Forensic and Investigative Sciences - BS, Science Emphasis

Forensic and Investigative Sciences (BS - Science Emphasis), an accredited program by the Forensic Science Education Programs Accreditation Commission (FEPAC), is a life sciences-based education, which develops skills in problem solving and critical thinking, essential for many career opportunities.  The FEPAC accreditation provides students earning this degree with the qualifications needed to sit for the Texas Forensic Science Commission Forensic Analyst Licensing Exam.  During the 84th Legislative Session, the Texas Legislature passed SB-1287, which required all forensic analysts to be licensed beginning January 1, 2019. See Tex. S.B. 1287, 84th Leg., R.S. (2015). The term "forensic analyst" means any person who on behalf of a crime laboratory accredited under this article technically reviews or performs forensic analysis or draws conclusions from or interprets a forensic analysis for a court or crime laboratory.  Pursuant to its legislative mandate, the Commission established qualifications and adopted administrative rules with regard to forensic analyst licensing that are published in Tex. Admin. Code Chapter 651, Subchapter C

Forensic and investigative scientists rely upon state-of-the-art scientific discoveries and technologies as tools to seek answers to critical questions in a variety of settings. Molecular, organismal, environmental, and ecological sources of information are often analyzed and interpreted in industrial, regulatory, legal, medical and associated professions. Graduates will be competitive for employment opportunities in forensic quality assurance laboratories, homeland security and investigative services at local, state and national levels. Graduates will also be well prepared for opportunities to enter post-graduate studies or professional schools including medicine, law, forensic nursing, dentistry, pharmacy, and veterinary medicine.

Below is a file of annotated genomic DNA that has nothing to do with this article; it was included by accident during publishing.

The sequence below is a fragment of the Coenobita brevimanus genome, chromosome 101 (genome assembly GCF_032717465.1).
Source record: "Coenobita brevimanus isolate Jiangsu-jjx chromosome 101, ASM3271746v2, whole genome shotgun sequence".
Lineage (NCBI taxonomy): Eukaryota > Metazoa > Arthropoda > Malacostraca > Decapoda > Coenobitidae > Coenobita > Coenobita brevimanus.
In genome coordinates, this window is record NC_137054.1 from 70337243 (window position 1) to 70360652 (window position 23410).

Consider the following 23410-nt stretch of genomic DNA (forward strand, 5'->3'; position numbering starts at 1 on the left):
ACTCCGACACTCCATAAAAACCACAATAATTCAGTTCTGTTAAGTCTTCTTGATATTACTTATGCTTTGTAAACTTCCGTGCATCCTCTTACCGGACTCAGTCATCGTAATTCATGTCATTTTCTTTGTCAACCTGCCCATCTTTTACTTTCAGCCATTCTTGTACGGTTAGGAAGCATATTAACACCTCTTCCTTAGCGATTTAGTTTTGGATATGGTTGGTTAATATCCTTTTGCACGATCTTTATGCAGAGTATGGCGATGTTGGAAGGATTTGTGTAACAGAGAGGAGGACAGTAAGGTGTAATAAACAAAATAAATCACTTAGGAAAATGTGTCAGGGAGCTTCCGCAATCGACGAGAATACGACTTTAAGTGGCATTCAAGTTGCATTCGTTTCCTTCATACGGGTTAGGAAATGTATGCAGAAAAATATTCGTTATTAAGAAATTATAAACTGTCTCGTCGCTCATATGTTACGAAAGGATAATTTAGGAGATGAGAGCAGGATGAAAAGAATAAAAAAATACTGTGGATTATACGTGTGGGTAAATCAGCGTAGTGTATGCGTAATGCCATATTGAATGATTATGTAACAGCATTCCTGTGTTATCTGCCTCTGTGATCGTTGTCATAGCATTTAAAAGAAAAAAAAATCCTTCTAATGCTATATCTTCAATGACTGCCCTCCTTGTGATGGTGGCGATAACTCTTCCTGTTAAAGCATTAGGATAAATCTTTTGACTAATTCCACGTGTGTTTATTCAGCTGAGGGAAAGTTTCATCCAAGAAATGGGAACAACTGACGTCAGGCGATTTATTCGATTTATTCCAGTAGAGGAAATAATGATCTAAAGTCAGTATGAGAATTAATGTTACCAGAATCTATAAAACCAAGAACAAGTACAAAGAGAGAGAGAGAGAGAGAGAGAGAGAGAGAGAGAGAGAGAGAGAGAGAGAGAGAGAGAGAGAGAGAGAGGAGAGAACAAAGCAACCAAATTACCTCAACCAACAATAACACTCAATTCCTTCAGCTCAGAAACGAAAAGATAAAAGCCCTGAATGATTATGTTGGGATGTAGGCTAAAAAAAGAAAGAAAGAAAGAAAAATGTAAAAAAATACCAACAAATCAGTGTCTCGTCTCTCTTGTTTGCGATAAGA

Forensic science is a critical element of the criminal justice system.  Forensic scientists examine and analyze evidence from crime scenes and elsewhere to develop objective findings that can assist in the investigation and prosecution of perpetrators of crime or absolve an innocent person from suspicion. 

The forensic scientist's skill is to use all the information available to determine facts.  Issues of law and/or fact that may require forensic science expertise range from questions of the validity of a signature on a will, to a claim of products liability, to questions of whether a corporation is complying with environmental laws. The work of the forensic scientist reduces the number of cases entering the overloaded court system by assisting the decision-makers before a case reaches the court. This decision is based on scientific investigation, not circumstantial evidence or the sometimes-unreliable testimony of witnesses.

Common forensic science laboratory disciplines include forensic molecular biology (DNA), forensic chemistry, trace evidence examination (hairs and fibers, paints and polymers, glass, soil, etc.), latent fingerprint examination, firearms and toolmarks examination, handwriting analysis, fire and explosives examinations, forensic toxicology, and digital evidence.  Some forensic disciplines practiced outside forensic laboratories include forensic pathology, forensic nursing, forensic psychiatry, forensic entomology, and forensic engineering.  

Many forensic scientists work for universities, police agencies (state, city, and local agencies), federal agencies, and criminal investigation arms of the military forces and their support laboratories. Others work for coroners, medical examiners, hospitals, and district attorney's offices. 

As crime continues to evolve with technology and society, forensic scientists will be challenged to respond by adapting established technologies and, where necessary, developing new ones. These emerging forensic science disciplines will continue to be of vital importance to the courts and to society in general.